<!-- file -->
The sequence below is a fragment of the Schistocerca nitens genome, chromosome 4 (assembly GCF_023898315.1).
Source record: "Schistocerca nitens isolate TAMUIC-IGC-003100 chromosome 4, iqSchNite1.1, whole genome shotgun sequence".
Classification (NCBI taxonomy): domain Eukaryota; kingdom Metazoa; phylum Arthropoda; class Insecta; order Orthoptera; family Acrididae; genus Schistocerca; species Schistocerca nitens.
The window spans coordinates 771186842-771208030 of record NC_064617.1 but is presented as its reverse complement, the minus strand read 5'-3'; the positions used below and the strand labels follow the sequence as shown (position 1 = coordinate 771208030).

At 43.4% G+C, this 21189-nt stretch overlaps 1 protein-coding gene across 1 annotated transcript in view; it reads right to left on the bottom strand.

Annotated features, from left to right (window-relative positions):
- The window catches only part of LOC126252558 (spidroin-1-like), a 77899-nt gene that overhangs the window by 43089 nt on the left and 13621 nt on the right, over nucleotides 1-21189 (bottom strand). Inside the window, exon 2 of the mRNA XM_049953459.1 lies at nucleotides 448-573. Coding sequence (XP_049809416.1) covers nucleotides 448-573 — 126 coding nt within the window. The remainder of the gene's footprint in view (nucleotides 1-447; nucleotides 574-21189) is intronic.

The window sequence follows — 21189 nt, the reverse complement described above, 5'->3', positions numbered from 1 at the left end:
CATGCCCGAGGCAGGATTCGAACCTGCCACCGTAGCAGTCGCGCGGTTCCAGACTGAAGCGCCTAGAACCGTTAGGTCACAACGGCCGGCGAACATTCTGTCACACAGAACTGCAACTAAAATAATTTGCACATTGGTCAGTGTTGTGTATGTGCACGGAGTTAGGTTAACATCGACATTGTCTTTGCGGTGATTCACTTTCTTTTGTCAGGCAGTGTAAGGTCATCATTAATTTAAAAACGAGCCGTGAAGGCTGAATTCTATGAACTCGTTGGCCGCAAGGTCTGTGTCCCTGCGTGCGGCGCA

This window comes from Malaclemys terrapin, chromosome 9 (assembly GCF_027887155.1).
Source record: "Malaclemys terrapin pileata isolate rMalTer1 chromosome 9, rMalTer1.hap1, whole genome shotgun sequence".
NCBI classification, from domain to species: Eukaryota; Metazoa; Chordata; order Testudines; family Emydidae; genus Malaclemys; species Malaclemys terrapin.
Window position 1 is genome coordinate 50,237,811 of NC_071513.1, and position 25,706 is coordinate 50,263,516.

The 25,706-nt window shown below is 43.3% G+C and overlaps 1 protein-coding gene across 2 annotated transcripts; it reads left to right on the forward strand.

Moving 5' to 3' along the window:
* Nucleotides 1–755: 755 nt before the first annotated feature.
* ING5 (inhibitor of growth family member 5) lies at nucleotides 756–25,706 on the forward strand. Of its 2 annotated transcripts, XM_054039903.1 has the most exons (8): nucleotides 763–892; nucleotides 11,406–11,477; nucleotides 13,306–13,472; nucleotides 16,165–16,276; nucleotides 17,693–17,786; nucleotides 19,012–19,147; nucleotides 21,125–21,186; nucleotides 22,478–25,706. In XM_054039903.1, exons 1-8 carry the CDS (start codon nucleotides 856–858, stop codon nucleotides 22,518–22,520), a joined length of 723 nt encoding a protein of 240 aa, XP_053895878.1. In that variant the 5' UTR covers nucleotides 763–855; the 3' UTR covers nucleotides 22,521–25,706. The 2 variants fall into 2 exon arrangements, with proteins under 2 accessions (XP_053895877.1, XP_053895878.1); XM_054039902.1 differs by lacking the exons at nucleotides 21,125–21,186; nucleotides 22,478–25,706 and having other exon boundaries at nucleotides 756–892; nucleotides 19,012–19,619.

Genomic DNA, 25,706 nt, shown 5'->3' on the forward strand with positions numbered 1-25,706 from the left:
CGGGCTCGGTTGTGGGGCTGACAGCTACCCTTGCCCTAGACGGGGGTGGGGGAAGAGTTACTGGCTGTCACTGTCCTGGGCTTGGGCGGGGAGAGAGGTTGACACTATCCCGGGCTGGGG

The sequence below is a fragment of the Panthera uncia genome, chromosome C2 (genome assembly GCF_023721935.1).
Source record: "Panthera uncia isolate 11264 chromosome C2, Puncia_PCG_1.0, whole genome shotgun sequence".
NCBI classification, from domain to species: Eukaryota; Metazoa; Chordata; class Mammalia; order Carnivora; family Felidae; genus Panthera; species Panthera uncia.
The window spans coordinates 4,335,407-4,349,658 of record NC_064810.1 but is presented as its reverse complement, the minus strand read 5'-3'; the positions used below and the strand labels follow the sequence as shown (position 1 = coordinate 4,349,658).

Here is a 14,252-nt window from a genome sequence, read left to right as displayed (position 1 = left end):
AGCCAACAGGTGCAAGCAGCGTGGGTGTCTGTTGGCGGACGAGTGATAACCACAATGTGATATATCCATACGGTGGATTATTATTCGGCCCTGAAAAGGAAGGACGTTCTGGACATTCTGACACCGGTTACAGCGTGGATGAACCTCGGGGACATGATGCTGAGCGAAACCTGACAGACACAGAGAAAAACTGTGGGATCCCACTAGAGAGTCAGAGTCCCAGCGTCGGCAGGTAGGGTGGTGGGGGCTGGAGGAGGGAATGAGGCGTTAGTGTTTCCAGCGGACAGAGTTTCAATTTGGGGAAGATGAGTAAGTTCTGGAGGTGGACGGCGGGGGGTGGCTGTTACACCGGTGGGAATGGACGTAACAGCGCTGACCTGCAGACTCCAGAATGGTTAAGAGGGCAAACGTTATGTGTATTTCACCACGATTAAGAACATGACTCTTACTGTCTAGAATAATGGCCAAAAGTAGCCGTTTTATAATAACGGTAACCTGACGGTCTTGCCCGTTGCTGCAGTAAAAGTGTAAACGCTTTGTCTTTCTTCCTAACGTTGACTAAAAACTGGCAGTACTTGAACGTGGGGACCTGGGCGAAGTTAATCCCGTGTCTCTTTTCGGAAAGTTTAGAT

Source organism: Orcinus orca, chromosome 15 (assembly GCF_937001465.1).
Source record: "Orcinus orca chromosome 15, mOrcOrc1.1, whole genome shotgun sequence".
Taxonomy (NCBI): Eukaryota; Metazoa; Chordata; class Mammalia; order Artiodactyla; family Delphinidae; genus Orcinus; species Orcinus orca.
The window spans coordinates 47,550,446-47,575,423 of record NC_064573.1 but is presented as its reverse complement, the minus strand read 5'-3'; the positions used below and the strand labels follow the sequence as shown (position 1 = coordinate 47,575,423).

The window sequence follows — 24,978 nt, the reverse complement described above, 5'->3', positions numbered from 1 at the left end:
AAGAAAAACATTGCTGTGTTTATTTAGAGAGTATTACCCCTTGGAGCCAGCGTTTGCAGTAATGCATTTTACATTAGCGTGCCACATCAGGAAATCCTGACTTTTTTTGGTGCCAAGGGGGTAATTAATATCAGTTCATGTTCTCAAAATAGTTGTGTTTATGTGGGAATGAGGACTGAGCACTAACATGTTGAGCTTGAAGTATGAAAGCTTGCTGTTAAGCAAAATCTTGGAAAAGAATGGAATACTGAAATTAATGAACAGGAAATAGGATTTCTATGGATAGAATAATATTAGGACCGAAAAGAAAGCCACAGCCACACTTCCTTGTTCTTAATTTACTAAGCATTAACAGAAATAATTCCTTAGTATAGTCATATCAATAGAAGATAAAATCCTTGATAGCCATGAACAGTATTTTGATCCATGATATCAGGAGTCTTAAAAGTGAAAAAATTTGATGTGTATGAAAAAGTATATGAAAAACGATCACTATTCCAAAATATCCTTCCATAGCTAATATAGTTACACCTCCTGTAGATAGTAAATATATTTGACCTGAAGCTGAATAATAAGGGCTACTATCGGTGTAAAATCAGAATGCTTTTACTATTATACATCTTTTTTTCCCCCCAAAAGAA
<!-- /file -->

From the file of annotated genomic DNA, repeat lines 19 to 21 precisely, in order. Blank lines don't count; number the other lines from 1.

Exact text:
CGGGCTCGGTTGTGGGGCTGACAGCTACCCTTGCCCTAGACGGGGGTGGGGGAAGAGTTACTGGCTGTCACTGTCCTGGGCTTGGGCGGGGAGAGAGGTTGACACTATCCCGGGCTGGGG

The sequence below is a fragment of the Panthera uncia genome, chromosome C2 (genome assembly GCF_023721935.1).
Source record: "Panthera uncia isolate 11264 chromosome C2, Puncia_PCG_1.0, whole genome shotgun sequence".